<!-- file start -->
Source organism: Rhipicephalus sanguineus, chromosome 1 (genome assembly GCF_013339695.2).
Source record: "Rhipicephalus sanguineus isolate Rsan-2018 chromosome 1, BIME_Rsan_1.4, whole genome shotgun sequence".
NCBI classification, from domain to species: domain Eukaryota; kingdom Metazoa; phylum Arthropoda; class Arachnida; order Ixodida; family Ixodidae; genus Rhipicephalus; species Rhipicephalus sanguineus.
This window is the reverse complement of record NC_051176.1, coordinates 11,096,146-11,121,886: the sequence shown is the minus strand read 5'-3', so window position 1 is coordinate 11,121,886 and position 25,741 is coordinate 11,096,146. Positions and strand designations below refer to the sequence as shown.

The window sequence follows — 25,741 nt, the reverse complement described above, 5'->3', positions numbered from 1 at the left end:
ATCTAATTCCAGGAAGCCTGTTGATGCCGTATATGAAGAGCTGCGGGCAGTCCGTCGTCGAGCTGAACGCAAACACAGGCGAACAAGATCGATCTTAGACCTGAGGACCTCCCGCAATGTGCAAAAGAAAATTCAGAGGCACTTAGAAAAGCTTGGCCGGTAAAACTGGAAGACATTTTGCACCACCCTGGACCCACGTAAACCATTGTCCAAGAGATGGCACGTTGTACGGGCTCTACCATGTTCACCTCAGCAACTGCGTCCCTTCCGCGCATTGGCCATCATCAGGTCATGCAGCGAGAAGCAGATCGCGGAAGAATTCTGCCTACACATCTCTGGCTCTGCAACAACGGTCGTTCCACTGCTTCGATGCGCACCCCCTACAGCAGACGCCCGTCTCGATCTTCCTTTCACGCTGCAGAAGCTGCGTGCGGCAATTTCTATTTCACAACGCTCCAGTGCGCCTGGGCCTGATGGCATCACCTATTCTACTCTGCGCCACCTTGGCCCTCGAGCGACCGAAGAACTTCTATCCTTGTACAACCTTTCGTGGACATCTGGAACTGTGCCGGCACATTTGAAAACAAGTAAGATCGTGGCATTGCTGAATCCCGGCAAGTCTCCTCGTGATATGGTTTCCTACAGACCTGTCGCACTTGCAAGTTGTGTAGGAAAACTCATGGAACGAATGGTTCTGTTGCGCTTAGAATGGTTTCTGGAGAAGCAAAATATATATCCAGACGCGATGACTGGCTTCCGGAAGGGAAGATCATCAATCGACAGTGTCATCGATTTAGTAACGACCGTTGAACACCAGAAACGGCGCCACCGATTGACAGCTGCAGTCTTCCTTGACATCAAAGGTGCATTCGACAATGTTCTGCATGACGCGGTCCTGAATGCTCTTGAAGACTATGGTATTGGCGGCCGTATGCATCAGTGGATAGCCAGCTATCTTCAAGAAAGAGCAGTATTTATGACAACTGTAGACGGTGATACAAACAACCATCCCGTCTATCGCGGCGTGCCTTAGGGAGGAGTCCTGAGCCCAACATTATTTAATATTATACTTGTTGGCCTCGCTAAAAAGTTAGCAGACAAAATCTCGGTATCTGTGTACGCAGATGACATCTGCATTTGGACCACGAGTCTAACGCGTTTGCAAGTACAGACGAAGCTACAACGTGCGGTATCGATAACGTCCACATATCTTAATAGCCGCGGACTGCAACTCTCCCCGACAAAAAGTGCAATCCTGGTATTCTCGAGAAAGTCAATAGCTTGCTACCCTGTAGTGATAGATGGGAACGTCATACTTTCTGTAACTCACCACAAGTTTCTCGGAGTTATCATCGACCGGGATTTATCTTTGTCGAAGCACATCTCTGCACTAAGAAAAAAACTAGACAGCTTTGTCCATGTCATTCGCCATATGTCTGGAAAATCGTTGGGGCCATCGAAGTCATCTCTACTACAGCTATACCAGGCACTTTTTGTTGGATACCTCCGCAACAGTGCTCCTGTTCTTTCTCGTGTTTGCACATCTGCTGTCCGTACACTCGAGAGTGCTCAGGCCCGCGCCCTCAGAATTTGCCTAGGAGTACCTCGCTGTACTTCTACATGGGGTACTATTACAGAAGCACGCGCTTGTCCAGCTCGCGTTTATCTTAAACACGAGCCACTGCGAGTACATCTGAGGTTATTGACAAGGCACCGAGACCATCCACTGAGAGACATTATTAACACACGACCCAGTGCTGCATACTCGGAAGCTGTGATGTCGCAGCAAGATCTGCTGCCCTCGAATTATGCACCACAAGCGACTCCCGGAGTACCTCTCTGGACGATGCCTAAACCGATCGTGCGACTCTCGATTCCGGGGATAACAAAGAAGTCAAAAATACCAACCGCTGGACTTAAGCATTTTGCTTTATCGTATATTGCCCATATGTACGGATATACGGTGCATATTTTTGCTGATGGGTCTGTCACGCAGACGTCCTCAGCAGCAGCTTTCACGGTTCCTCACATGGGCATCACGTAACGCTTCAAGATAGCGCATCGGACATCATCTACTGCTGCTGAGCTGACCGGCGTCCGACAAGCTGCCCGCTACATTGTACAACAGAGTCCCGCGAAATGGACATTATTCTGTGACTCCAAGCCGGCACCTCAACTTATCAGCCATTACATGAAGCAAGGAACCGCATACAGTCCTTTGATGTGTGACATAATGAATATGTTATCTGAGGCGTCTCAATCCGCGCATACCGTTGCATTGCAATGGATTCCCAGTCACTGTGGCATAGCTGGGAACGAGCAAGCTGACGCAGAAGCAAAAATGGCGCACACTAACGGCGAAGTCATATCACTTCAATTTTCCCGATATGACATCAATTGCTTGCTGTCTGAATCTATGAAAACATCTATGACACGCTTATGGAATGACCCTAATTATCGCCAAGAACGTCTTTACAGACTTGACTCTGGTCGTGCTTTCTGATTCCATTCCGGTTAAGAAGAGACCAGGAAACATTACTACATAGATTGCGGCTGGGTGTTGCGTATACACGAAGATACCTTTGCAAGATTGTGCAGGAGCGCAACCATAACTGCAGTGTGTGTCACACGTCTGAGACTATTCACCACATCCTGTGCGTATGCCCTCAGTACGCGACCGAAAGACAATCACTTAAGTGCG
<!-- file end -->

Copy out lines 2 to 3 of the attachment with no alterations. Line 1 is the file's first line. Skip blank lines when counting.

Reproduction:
Source record: "Rhipicephalus sanguineus isolate Rsan-2018 chromosome 1, BIME_Rsan_1.4, whole genome shotgun sequence".
NCBI classification, from domain to species: domain Eukaryota; kingdom Metazoa; phylum Arthropoda; class Arachnida; order Ixodida; family Ixodidae; genus Rhipicephalus; species Rhipicephalus sanguineus.